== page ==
After a death, there are many legal details to hammer out. While it is not necessary to get a lawyer, it is strongly recommended. The time following a death of a loved one is extremely emotional, and even the closest family will have disagreements over the most trivial matters.
Before getting in touch with a lawyer there are several important documents that you need to gather and those include:
If there is a Will, notify the Personal Representative named in the Will (and the Trustee, if named in a Trust) right away. The Personal Representative is responsible for taking care of the deceased’s estate and for following the terms of the Will, while the Trustee is responsible for managing the Trust. Sometimes the Personal Representative is called the “Executor” or “Executrix”.
Deeds, Titles, and Promissory Notes / Loans
- Real Estate Property deeds (including any recent appraisals)
- Mortgage documents (including promissory/loan notes)
- Other Promissory or Loan notes (including loans owed to the deceased)
- Vehicle titles and registrations (car, boat, RV, etc.)
- Membership certificates
Bank Statements – Including most recent statements for all accounts and the list of Beneficiaries, if any.
- Bank accounts – checking, savings, CD’s, etc.
- Investment/brokerage accounts, IRAs, 401ks, etc.
- Stocks and bonds
- Credit and debit card accounts
- User names and passwords for any online accounts
- List of safety deposit boxes, where to find keys, and names of authorized users
Other Financial Records
- Survivor annuity benefit papers
- Employer/retirement benefit (pension) plans, pension/profit-sharing plans, etc.
- Veterans’ benefit records
- Disability payment documents (State, Veterans’, etc.)
- Income statements for the current year (Social Security, pension, IRA’s, annuities, employment, and other income records)
- IRS income tax returns (for the current and previous year)
- IRS gift tax returns (for all years)
- Property tax records and statements
- Business interests held, financial statements and agreements, contracts, etc.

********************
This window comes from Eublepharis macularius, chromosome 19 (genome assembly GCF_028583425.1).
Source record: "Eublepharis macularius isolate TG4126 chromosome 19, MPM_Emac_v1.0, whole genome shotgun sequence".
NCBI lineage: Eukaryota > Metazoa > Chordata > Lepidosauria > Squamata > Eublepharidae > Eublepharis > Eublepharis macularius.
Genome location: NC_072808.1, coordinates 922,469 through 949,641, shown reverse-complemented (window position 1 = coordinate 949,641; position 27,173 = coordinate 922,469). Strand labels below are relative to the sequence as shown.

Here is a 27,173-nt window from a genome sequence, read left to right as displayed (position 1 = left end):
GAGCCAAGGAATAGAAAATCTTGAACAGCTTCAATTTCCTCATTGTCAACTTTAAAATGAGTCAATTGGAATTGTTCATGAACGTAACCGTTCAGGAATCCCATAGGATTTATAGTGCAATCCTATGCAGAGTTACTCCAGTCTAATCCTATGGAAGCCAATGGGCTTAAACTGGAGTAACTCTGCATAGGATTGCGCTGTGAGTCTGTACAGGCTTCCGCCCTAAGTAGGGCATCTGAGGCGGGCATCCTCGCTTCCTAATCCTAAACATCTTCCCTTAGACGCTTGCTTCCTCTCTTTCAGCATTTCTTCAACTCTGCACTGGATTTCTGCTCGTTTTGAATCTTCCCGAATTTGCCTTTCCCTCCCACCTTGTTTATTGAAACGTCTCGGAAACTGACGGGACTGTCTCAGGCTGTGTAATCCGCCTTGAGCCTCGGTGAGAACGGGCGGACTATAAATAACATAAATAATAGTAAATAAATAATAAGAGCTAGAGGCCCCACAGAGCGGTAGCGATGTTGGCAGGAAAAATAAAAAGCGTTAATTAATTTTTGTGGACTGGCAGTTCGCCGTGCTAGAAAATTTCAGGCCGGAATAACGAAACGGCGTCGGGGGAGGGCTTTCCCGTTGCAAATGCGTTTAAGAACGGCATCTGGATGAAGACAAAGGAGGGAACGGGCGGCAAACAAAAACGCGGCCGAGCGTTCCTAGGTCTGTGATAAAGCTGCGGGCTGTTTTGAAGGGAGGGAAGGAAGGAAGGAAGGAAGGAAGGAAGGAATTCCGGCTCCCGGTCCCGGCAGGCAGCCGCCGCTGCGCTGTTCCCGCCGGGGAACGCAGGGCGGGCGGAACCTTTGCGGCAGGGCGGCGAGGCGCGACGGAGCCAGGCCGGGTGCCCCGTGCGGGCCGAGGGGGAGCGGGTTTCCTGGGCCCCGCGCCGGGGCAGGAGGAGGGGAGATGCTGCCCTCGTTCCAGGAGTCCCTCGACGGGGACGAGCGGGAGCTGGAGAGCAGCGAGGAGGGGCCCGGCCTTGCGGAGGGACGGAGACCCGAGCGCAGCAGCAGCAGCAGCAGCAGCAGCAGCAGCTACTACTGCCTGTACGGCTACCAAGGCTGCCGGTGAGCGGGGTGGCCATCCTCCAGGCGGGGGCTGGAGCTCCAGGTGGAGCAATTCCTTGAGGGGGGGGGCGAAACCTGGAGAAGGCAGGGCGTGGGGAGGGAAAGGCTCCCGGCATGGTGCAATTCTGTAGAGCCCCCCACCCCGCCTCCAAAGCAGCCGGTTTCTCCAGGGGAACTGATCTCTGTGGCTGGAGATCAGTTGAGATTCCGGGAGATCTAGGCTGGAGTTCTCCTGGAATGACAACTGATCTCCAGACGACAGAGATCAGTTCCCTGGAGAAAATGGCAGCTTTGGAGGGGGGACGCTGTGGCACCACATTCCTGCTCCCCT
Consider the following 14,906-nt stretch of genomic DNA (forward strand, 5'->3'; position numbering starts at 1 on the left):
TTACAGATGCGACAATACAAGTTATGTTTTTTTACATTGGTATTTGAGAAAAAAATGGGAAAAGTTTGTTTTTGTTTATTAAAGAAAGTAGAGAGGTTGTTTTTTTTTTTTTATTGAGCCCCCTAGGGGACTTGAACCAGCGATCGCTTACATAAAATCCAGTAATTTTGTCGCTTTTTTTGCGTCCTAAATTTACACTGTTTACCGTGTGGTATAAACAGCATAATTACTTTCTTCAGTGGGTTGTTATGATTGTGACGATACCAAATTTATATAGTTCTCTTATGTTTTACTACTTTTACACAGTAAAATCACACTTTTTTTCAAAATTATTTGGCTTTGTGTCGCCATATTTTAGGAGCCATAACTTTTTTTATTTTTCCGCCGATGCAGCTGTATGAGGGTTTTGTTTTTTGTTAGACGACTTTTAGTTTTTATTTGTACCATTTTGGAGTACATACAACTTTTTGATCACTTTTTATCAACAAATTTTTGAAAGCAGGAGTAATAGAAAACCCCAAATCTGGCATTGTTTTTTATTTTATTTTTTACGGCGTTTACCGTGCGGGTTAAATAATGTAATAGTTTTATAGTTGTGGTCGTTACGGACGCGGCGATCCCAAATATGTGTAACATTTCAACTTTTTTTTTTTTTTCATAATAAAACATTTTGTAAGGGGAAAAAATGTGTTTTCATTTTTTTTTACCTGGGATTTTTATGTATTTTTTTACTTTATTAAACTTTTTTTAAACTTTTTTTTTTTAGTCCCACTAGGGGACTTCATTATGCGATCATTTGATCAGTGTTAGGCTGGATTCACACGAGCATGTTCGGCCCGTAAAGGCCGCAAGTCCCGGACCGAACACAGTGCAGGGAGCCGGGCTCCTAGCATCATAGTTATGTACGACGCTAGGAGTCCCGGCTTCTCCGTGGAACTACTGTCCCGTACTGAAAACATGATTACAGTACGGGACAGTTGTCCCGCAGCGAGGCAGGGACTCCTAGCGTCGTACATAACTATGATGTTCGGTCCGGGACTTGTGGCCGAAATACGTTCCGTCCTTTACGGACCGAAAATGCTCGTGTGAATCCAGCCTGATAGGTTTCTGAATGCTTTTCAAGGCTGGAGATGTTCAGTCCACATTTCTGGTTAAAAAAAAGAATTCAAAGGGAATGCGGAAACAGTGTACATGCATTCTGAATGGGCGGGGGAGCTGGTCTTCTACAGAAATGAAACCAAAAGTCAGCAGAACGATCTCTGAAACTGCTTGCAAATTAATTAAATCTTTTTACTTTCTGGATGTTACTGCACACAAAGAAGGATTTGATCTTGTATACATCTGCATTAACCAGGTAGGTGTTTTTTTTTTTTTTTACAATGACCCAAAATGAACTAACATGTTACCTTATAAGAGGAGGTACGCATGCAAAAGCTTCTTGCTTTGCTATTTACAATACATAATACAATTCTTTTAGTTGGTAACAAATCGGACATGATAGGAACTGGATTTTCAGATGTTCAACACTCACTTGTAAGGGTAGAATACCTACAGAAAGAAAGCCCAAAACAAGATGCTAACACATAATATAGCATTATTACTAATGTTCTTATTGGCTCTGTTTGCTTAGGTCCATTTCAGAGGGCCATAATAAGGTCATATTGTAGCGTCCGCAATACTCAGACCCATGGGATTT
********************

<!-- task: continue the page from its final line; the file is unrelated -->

- Loan papers
- Other – investment records, etc.
- Life insurance (including premium payment records)
- Accidental life insurance
- Veterans’ insurance
- Employers or pension insurance
- Funeral insurance (or other death-related benefit plans)
- Mortgage and/or credit insurance
- Credit card insurance (for balances)
- Health insurance (including Medicare or Medicaid, “Medigap” insurance, private health insurance, dental, and Long Term Care insurance)
- Property insurance (homeowners/renters insurance, car insurance, etc.)
- Workers’ compensation insurance (and payment records)
- Will and/or Trusts
- Deceased’s Final Instructions, Disposition Authorization, and/or Designated Agent forms (sometimes included in an Advance Directive such as a Durable Power of Attorney for Health Care, or in a Living Will)
- Pre-paid funeral contracts
- Organ/tissue donation record
- Social Security card (or number)
- Birth certificates (of all family members)
- Marriage license or certificate
- Military service papers, including discharge records
- Domestic Partnership Registration
- Court documents for adoptions and divorce (including any property settlement agreements, name changes, prenuptial agreements, etc.)
- Community Property Agreements
- Driver’s license
- Passport, citizenship, immigration and/or alien registration papers
- Names and contact information of closest family and friends
- Names and contact information of all lawyers, accountants, doctors, etc.
- Family Tree, if available (especially if there is no Will)
- User names and passwords for online accounts (including email accounts, financial records, social media accounts, etc.)
- Passwords to access computers, cell phones, and other electronic devices